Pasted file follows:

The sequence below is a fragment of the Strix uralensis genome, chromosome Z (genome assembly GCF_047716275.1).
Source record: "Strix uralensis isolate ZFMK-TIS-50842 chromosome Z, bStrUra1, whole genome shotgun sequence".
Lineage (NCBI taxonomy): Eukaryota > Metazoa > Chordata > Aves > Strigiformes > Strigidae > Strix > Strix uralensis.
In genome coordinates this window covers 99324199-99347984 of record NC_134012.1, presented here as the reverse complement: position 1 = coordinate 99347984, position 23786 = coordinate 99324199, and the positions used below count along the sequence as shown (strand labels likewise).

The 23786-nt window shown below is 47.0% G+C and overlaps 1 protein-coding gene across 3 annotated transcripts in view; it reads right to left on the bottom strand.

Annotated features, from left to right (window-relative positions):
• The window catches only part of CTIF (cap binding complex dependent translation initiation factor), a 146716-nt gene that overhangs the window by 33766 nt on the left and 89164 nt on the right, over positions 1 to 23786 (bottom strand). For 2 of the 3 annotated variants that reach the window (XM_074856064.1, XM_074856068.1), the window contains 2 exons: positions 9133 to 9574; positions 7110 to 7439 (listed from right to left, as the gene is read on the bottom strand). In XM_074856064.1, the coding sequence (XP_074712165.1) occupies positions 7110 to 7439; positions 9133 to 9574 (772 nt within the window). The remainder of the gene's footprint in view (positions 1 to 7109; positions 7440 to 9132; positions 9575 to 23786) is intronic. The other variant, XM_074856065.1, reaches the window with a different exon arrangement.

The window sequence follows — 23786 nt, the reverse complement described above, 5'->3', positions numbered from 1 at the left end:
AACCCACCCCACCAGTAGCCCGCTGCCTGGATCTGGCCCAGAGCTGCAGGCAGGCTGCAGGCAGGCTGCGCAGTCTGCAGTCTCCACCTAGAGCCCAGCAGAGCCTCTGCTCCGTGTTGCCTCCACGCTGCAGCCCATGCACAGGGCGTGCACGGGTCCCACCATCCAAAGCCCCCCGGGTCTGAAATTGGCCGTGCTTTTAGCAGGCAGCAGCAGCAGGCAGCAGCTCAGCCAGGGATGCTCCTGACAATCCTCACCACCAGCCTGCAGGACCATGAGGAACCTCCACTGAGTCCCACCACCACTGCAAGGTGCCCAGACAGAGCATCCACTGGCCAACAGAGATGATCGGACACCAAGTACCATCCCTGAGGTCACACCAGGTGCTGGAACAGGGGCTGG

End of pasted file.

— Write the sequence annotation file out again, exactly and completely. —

The sequence below is a fragment of the Strix uralensis genome, chromosome Z (genome assembly GCF_047716275.1).
Source record: "Strix uralensis isolate ZFMK-TIS-50842 chromosome Z, bStrUra1, whole genome shotgun sequence".
Lineage (NCBI taxonomy): Eukaryota > Metazoa > Chordata > Aves > Strigiformes > Strigidae > Strix > Strix uralensis.
In genome coordinates this window covers 99324199-99347984 of record NC_134012.1, presented here as the reverse complement: position 1 = coordinate 99347984, position 23786 = coordinate 99324199, and the positions used below count along the sequence as shown (strand labels likewise).

The 23786-nt window shown below is 47.0% G+C and overlaps 1 protein-coding gene across 3 annotated transcripts in view; it reads right to left on the bottom strand.

Annotated features, from left to right (window-relative positions):
• The window catches only part of CTIF (cap binding complex dependent translation initiation factor), a 146716-nt gene that overhangs the window by 33766 nt on the left and 89164 nt on the right, over positions 1 to 23786 (bottom strand). For 2 of the 3 annotated variants that reach the window (XM_074856064.1, XM_074856068.1), the window contains 2 exons: positions 9133 to 9574; positions 7110 to 7439 (listed from right to left, as the gene is read on the bottom strand). In XM_074856064.1, the coding sequence (XP_074712165.1) occupies positions 7110 to 7439; positions 9133 to 9574 (772 nt within the window). The remainder of the gene's footprint in view (positions 1 to 7109; positions 7440 to 9132; positions 9575 to 23786) is intronic. The other variant, XM_074856065.1, reaches the window with a different exon arrangement.

The window sequence follows — 23786 nt, the reverse complement described above, 5'->3', positions numbered from 1 at the left end:
AACCCACCCCACCAGTAGCCCGCTGCCTGGATCTGGCCCAGAGCTGCAGGCAGGCTGCAGGCAGGCTGCGCAGTCTGCAGTCTCCACCTAGAGCCCAGCAGAGCCTCTGCTCCGTGTTGCCTCCACGCTGCAGCCCATGCACAGGGCGTGCACGGGTCCCACCATCCAAAGCCCCCCGGGTCTGAAATTGGCCGTGCTTTTAGCAGGCAGCAGCAGCAGGCAGCAGCTCAGCCAGGGATGCTCCTGACAATCCTCACCACCAGCCTGCAGGACCATGAGGAACCTCCACTGAGTCCCACCACCACTGCAAGGTGCCCAGACAGAGCATCCACTGGCCAACAGAGATGATCGGACACCAAGTACCATCCCTGAGGTCACACCAGGTGCTGGAACAGGGGCTGG